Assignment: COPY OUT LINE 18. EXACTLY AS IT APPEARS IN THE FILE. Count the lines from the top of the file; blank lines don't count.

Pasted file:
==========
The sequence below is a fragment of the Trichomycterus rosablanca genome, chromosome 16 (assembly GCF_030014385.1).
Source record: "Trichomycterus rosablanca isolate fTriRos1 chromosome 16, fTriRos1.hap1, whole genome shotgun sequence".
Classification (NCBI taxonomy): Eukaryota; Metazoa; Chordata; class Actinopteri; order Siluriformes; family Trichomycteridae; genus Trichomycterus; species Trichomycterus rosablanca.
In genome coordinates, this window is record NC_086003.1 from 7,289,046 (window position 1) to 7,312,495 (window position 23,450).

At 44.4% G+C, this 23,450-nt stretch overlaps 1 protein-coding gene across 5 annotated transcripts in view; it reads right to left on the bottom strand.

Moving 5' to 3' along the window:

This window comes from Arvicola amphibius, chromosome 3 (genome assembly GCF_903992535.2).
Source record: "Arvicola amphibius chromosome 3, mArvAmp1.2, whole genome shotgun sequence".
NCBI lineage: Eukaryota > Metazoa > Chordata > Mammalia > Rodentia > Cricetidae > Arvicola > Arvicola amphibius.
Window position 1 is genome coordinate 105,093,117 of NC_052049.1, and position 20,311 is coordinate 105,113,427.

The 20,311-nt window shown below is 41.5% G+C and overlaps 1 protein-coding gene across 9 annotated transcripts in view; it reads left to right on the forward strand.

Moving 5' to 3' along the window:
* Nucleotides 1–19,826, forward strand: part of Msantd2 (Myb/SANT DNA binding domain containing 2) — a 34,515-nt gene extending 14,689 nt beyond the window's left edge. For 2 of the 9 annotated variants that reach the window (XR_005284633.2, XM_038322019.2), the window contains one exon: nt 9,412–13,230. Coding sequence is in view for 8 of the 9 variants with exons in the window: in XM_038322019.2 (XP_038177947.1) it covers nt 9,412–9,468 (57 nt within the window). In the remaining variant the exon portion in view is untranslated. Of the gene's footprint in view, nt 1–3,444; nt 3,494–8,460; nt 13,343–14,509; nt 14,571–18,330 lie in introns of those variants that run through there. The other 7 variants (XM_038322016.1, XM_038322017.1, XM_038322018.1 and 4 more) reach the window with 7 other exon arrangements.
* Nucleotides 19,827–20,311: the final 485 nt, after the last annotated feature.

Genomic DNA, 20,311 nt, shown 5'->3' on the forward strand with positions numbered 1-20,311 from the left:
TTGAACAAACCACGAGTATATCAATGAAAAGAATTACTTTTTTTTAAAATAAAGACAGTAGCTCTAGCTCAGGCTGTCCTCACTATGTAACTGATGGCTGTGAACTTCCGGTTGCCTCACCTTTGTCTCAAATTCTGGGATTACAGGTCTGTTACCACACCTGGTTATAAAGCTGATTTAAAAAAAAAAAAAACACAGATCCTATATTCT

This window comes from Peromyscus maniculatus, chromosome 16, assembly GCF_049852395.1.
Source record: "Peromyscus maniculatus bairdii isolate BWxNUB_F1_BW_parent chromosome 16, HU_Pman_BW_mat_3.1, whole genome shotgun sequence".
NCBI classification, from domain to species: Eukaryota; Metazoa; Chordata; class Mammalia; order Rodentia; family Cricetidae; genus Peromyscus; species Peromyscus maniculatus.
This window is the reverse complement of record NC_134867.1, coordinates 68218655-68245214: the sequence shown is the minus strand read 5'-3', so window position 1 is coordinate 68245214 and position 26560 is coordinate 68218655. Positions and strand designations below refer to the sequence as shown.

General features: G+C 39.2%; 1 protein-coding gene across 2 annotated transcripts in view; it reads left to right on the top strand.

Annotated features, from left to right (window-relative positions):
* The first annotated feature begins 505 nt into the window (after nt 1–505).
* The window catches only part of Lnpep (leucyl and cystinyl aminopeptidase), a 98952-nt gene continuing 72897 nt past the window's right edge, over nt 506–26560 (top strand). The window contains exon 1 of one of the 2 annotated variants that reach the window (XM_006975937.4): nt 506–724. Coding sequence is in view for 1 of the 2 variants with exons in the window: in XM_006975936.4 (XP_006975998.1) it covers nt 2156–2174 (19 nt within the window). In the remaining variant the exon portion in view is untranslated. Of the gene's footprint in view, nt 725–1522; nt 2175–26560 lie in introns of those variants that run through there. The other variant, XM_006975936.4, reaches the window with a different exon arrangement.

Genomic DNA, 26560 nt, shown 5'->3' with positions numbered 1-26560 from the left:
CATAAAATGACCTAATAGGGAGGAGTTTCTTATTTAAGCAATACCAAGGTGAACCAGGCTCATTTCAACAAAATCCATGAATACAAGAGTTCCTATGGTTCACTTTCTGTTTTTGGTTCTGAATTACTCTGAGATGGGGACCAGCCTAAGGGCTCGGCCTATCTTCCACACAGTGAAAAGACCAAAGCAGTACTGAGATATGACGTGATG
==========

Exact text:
Source record: "Peromyscus maniculatus bairdii isolate BWxNUB_F1_BW_parent chromosome 16, HU_Pman_BW_mat_3.1, whole genome shotgun sequence".